Video Games and the Language of Interactivity

Why is it that most video game movies are so bad?

Surely, part of this is because the type of games chosen to be adapted are generally the basest and dumbest sort of games, but this can’t be all, can it? After all, Warcraft is hardly a base sort of game, and neither are Super Mario Brothers or Hitman, but what these games do well is something that no film could ever properly capture.

When people use phrases like “cinematic” to describe games, I can’t help but cringe a little. Not to say that this isn’t a worthy aim for games to have, but that more often than not, someone using “it’s just like a movie” betrays that they themselves don’t understand what it is about games that is so unique. The most visible example of this sort of thing is the Uncharted series. These are great games, don’t misunderstand me, but they are at their very core concerned with telling a cinematic story first and being a game second. So there’s something about it that feels rather shallow, and I don’t just mean in the way we usually use that word for games.

Again, these games look, sound and play great. They’re fun and I like them. But to say that they’re “the pinnacle of gaming” is…sort of against the point of what games can and should be.

As the reliably great Mark Brown over at Game Maker’s Toolkit said in a recent video, what designers like Fumito Ueda understand best about games is that they “speak most loudly through their design.” This is to say that games are at their core, a series of coded systems and mechanics strung together to provide an interactive feedback loop for the player. The two most important words there are “interactive” and of course “player.” This is the coded language we use for people who experience, or more accurately, engage with the act of playing a game. Books have readers, music has listeners, films and TV have viewers. Each one suggests an active, not passive role in engaging with the material.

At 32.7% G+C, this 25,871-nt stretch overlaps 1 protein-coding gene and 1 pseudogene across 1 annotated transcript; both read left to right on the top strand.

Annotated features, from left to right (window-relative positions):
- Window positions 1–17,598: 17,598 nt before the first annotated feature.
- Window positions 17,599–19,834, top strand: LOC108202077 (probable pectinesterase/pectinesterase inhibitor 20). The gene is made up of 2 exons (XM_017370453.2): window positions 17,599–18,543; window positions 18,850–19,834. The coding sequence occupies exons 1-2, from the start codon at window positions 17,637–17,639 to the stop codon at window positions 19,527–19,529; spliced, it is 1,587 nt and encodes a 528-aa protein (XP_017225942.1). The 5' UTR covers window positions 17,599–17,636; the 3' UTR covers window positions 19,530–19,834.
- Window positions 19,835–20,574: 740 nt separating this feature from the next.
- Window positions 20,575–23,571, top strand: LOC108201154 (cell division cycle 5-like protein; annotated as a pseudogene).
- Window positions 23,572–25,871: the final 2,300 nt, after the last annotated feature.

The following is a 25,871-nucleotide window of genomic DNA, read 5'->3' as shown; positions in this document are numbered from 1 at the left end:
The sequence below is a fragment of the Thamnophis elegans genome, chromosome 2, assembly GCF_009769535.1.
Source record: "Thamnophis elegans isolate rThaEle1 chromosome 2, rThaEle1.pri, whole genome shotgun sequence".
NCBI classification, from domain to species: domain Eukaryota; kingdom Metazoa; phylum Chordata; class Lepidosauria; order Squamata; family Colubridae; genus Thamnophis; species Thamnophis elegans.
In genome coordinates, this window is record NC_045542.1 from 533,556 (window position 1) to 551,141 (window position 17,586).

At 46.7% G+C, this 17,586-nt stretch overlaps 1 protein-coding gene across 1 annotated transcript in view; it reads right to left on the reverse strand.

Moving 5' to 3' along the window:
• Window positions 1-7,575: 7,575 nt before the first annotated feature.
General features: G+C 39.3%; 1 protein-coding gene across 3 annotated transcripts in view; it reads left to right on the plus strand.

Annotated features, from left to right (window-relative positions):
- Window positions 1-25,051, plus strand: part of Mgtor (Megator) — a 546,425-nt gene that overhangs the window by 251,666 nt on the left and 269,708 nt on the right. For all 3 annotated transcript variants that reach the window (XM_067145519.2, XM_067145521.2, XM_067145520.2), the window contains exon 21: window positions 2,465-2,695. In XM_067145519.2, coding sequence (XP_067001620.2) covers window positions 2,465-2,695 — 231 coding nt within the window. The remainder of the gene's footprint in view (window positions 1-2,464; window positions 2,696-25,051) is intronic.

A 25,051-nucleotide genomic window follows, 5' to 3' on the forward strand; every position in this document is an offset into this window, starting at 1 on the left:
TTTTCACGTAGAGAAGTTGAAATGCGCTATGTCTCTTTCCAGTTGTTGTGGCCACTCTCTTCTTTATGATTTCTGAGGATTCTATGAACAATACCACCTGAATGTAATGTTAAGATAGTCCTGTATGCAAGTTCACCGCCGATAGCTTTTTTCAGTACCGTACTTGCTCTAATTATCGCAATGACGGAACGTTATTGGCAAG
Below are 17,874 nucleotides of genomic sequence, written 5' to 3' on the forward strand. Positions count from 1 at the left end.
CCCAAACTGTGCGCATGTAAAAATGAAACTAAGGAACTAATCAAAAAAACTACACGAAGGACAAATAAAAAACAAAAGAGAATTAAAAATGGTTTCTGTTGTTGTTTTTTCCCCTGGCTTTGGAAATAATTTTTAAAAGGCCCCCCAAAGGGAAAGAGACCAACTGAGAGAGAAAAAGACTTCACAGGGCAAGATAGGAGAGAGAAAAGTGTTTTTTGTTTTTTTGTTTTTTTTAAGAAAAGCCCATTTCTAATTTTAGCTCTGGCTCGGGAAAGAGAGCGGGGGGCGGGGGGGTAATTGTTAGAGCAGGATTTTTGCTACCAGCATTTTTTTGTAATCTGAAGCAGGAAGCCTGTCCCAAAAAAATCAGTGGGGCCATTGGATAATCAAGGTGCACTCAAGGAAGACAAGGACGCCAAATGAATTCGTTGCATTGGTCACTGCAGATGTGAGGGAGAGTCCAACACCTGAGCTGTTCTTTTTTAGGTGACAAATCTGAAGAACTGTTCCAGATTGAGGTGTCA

There are many ways to engage with a game, but by far the simplest, easiest way is to interact with a game’s systems and mechanics. It might not be the easiest way for the developer to communicate with the player, but it’s surely the subtlest, “purest” and most artistically applicable. Think to what your strongest memories playing games, even heavily cinematic games like Uncharted, are. I’d bet a solid amount they aren’t passively watching a cutscene, but doing something to interact with the game world as it has been presented to you. Riding into Mexico in Red Dead Redemption, cresting a hill in Halo, swapping controller ports to avoid having your mind read in Metal Gear Solid, or even merely taking a few minutes to relax and soak in the ambience of Mass Effect, Life is Strange, or any other dozens of games. These are the experiences that most often stick with us, and not a one of them is reliant on the spoken word, or upon the forced perspective of cinematography.

Half-Life very famously eschewed traditional cutscenes in an attempt to directly tie the player’s experience into the plot moving forward. It worked so well that it still feels fresh 20 years later.

Games are capable of conjuring a great many different emotions non-verbally, but even then, the best way to deliver exposition is to do so organically. Half-Life very famously does this by showing, not telling the signs of impending doom all throughout the opening tram ride through the Black Mesa facility, but even this is a little too static. Their later efforts, specifically Half-Life 2 and Portal, are masterworks of environmental storytelling, due in no small part to their love of playtesting all of their games nearly to death. By letting people engage with the experience.